By Shannon Murphy
As businesses venture more deeply into data analytics, building a team of data scientists and data analysts is a top priority. But that’s a daunting task given industry statistics show these resources are scarce and expensive.
How can you ensure your next hire for the role of data analyst is not only skilled in the technical aspects, but also knows your business, fits into your culture and gets along with the team?
Instead of looking externally, try developing from within.
Why Develop Your Data Analyst From Within?
Those in search of a data analyst typically fall into one of two categories:
- Data scientist exhausted from the ETL process (extract, transform and load) and desperate for assistance.
- CXO or hiring manager looking to build or enhance a data analytics team.
If you are in the first category and are desperately trying to find someone who can do some data wrangling and also understands your business – LOOK INSIDE your organization.
If you are in the second group and want to create or expand your data analytics team and are worried about the unknown risk of a new hire – LOOK INSIDE your organization.
Employees with proven track-records in your company right now are who you should be looking at. These individuals are committed to the organization, fit the corporate culture and have the business acumen often missing from recent college graduates.
Plus, top performers may be looking for a new challenge, the opportunity to gain additional skills and dive into the world of analytics. With the right training, your marketing research analyst, customer support specialist and many others could be ready to take their data skills to the next level.
4 Essential Skills of a Data Analyst
When looking at internal candidates to take on a data analyst role, look for these skills:
1. Attention to Detail
An acute attention to detail is required for all individuals working with data. Data is a precise science. Paying attention to each variable and component of the analysis is critical for delivering correct conclusions.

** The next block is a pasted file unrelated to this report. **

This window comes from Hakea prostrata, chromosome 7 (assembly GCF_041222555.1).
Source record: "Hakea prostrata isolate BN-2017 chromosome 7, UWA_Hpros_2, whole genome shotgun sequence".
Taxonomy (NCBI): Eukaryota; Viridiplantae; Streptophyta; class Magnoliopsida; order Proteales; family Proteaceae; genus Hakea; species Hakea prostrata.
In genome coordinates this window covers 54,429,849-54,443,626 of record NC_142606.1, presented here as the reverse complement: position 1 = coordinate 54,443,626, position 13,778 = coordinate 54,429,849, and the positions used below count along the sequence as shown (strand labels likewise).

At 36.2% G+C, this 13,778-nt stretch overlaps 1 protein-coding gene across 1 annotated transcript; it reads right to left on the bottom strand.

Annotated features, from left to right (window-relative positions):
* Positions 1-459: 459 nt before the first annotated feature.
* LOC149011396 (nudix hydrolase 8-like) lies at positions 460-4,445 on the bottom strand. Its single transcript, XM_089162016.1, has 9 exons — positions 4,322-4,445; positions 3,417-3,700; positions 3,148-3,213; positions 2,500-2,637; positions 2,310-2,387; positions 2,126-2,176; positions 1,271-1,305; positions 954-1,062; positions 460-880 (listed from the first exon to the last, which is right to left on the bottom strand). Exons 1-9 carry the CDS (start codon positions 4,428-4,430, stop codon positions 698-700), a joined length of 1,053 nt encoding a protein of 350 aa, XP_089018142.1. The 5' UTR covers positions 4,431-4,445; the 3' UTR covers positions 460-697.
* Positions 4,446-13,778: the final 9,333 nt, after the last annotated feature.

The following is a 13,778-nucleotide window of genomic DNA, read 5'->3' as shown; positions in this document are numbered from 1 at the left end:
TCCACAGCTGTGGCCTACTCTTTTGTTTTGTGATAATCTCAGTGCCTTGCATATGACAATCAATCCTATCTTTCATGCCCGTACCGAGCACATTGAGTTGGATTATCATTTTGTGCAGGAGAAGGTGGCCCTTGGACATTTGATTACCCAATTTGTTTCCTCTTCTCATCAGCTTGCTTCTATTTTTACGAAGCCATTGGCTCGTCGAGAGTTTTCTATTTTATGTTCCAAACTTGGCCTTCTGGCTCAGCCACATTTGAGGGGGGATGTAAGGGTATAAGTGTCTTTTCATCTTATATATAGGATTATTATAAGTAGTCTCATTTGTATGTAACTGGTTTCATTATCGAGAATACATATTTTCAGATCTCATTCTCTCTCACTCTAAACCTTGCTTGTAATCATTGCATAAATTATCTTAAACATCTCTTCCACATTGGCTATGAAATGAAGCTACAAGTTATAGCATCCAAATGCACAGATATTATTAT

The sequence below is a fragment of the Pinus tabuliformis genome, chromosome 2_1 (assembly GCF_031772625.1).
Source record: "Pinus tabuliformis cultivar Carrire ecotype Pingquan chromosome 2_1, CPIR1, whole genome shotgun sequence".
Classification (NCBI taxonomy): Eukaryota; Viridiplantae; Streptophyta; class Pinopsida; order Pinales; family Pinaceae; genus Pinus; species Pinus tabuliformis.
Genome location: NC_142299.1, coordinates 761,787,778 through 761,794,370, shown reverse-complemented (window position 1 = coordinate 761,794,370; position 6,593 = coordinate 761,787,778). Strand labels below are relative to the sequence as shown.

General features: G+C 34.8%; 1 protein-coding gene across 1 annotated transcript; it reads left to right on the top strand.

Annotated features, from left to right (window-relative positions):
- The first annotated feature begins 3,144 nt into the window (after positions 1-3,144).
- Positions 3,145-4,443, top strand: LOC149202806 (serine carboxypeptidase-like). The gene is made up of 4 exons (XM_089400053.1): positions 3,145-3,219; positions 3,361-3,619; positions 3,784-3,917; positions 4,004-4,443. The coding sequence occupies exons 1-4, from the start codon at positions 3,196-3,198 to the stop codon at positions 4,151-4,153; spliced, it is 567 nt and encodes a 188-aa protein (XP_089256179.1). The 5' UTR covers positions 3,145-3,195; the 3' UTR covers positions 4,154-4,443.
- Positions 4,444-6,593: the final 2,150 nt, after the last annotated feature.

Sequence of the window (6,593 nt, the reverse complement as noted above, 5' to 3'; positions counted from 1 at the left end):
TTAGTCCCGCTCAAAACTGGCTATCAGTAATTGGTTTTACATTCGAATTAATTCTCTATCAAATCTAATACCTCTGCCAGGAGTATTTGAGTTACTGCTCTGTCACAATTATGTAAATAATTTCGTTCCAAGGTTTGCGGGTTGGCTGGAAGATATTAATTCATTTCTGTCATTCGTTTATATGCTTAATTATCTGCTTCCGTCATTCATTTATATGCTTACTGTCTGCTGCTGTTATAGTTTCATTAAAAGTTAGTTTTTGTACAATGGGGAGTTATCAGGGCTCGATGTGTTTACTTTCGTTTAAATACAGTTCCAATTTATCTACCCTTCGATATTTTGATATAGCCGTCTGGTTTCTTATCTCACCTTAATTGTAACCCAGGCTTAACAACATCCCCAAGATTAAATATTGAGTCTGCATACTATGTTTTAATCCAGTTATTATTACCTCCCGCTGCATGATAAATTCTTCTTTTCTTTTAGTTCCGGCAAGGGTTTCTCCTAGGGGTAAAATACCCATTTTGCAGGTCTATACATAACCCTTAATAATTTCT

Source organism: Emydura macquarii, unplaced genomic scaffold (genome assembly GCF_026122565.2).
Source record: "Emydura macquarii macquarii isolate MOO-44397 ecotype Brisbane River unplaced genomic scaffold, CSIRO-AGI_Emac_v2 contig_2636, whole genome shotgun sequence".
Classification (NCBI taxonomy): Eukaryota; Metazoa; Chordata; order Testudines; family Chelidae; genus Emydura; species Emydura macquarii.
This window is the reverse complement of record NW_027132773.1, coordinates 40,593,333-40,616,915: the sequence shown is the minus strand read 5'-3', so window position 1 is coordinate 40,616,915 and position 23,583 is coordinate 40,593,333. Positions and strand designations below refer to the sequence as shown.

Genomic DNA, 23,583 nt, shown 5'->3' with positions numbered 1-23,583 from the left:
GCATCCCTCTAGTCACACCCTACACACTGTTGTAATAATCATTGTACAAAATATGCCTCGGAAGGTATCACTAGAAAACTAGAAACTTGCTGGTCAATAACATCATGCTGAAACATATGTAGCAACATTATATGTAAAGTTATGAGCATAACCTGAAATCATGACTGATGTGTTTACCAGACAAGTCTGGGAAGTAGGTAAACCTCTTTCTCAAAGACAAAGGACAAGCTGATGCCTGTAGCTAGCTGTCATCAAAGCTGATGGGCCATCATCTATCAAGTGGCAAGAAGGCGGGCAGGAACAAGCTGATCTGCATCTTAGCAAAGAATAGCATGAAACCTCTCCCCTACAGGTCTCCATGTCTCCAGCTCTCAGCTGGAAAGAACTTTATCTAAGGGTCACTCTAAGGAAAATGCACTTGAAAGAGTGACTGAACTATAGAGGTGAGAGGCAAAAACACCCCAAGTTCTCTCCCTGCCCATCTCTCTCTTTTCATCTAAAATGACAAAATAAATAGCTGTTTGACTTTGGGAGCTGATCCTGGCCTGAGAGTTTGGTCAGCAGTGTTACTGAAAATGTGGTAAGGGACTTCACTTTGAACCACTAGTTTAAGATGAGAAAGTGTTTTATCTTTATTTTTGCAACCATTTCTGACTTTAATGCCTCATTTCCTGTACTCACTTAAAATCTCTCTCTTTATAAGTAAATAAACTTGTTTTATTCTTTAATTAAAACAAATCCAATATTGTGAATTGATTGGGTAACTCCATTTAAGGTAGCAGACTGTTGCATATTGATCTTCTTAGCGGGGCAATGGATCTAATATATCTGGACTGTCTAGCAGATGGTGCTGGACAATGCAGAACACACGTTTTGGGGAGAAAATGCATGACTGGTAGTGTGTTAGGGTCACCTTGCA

All levels on the data analytics team should have an innate curiosity and drive to answer questions. A curious mind will think critically when viewing numbers and trends and will be able to detect new meaning to add insight to the business.
3. Communication Skills
The ability to communicate with all levels in an organization is crucial. The candidate should be able to understand the data scientist and engineers and also the business questions being asked. They must be skilled in communicating their findings back to the data scientists and management using not only language but also visualizations that are specific and meaningful.
4. Basic Understanding of Statistics
The analyst will need to have familiarity with statistical and mathematical applications in business. Understanding the importance of the maximum, minimum, mean, variance, deviation, etc., is important when dealing with numbers and trying to tell a story.
By building data analytics capability with employees committed to the organization who “fit” in the culture, you will rapidly have a Pricing Analytics team, a Fraud Detection Analytics team, or a Customer Segmentation Analytics team (as examples) to add value to your organization.
So instead of making a risky investment in onboarding, why not pick people with a proven track record in your business and give them the tools and know-how to obtain, scrub, explore, model and interpret data?
When you develop from the inside, you can rapidly develop the data analytics team your organization is seeking.
Shannon Murphy has her Master’s in Data Analytics and is the Lean Method Group’s Data Analytics Product Manager.